I got up in the condo in Vail I was staying at, and made breakfast and made some sandwiches for later in the day.
The bike shop would not open until 10am and would take an hour to reach, so I had plenty of time.
I had already packed most of what I was taking into my rental car. I had the following ready to go on me or on my bike:
- Apidura handlebar bag, smallest size. This contained the following:
- My sleeping bag (and PH Designs half bag).
- Sea to Summit silk medium sized sleeping bag liner.
- RAB Microlite jacket - this doubles to make up the other half of the sleeping bag.
- A spare vest and a cheap merino wool top from Decathlon in Spain.
- Apidura Saddle pack, smallest size. This contained:
- Waterproof and warmer cycling clothing.
- Personal toiletries.
- Batter charger power packs.
- Camping food.
- Apidura Accessory Pocket. This attached to the handlebar bag and contained the following:
- Phone with navigation app and offline maps.
- Map & Compass.
- Small binoculars (luxury item).
I set out for Leadville and the Cycles of Life bike shop there. Leadville claims to have the highest high street in the USA, and as an old mining town, it has plenty of character. It has clearly seen some luxurious times when people had the money and time and interest to go to the Opera!
I arrived well before the store opened, so could then concentrate on what was becoming an obsession with bears! Just about everywhere there were signs warning about bears. Here is an example.
I had already got a bit worried and bought a book called "Be Bear Aware" from a National Forest Information kiosk. Let me just say, that reading a book like this does not fill you with confidence. It tells you that you are unlikely to come across a bear, but that they are about and that even the small ones could knock your head off with one swipe. If you catch them by surprise or if they are feeling protective of a cub. How do you avoid surprising them? Well you make plenty of noise. You make sure they know you are coming well before you have the chance to see them. But to be on the safe side you should also have some Bear Spray. A pepper spray which fires a stream of pepper about 30 feet. The book tells you to buy two or more canisters of spray, and to practice using one of them, so that you can be quick, accurate and efficient. Unfortunately, in spite of trying about half a dozen stores, I could not buy any bear spray, so the nearest I could get to any bear deterrent was to have some bells on my toes. These, in theory, would jangle as you pedalled or walked.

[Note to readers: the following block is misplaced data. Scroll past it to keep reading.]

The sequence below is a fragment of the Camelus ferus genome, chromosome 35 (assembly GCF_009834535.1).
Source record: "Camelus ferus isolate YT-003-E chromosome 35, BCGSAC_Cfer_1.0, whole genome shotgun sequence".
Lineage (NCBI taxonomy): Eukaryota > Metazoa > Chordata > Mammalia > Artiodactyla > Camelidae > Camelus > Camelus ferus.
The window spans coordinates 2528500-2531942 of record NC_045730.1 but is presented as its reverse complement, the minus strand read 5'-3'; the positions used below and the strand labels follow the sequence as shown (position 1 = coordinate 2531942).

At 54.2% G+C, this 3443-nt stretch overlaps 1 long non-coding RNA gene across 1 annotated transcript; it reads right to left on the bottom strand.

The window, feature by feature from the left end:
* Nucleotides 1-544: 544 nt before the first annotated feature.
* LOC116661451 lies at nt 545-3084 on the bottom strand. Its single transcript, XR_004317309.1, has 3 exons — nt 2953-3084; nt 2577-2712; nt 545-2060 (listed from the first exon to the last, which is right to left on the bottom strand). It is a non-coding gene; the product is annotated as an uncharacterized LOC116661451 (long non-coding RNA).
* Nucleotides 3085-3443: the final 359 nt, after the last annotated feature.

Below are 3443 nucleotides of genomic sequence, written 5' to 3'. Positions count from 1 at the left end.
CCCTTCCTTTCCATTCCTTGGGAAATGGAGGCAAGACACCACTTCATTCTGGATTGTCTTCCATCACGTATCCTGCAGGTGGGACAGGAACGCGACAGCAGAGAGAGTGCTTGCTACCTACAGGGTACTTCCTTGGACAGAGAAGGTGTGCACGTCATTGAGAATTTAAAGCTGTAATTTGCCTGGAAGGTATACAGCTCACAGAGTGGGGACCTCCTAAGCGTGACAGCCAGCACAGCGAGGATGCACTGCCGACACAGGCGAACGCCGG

The people at Cycles of Life quickly prepared the bike for me. The wanted to see where my bikepacking bags would go and then put tape on the frame, so there would be zero abrasions. Once they had finished, I put the bike in the trunk of my car and drove over to Turquoise Lake, a couple of miles away. The reason I wanted my car a bit closer to my route, was that I had several question marks about the water and cold situation and wanted to be able to return to the car and get extra gear or water bottles if I needed them.
The photo below show the bike and a back pack I had, which hopefully would have all I would need for the next few days.
I set off from Turquoise lake in quite good weather, but there was ominous cloud around, so I could be sure it would continue.
As soon as I'd left the main road I found a sign I was dreading at the entrance to the National Forest. A sign warning that there had been sightings of at least one bear in the area. I gulped! I didn't know if I would see anyone else in the mountains, and on my own, my chances of taking on a bear and surviving seemed to be quite low.
But I wasn't planning on turning around. My first day was a short trip, but involved a fair bit of climbing, so could be a good introduction into high country cycling.
Here is my route for the day, short, but high and difficult ground to cycle over.
One of my challenges was navigation. I had downloaded an App onto my smartphone called "Backcountry Navigator". It lets you download maps which are quite detailed. But I didn't have any GPX files for where I was going, so had to rely upon descriptions from the pages I photocopied from the 10th Mountain Division Hut Book.
I cycled along the road alongside Turquoise Lake, and then took the dirt track which was described as the track up to Uncle Bud's Hut. It was a good quality gravel track at the start. But soon degraded into very much a 4WD track.
Pretty soon the track seemed to diverge from the description in the guide book. It is worth remembering that the guide books are written for skiers and hikers. So aren't necessarily using fire trails in the neighbourhood. I got off the bike and walked up and down a few small tracks. It was almost surreal really as I had a book with a photo of a large wooden hut, I ought to be about 100 yards from it, but could see no sign. I walked off in what I thought was the wrong direction and all of a sudden I was greeted by the view below. These huts are well places by their builders. Quite well hidden from the well worn tracks.
I reached the hut, and armed with the code for the combination lock on the door, I approach ready to unlock the door. But found it already unlocked. Inside was a father and son who had hiked up earlier. We had a chat and in the time honoured way when people reach a camp and meet up, we exchanged stories of where we came from and where we were going next.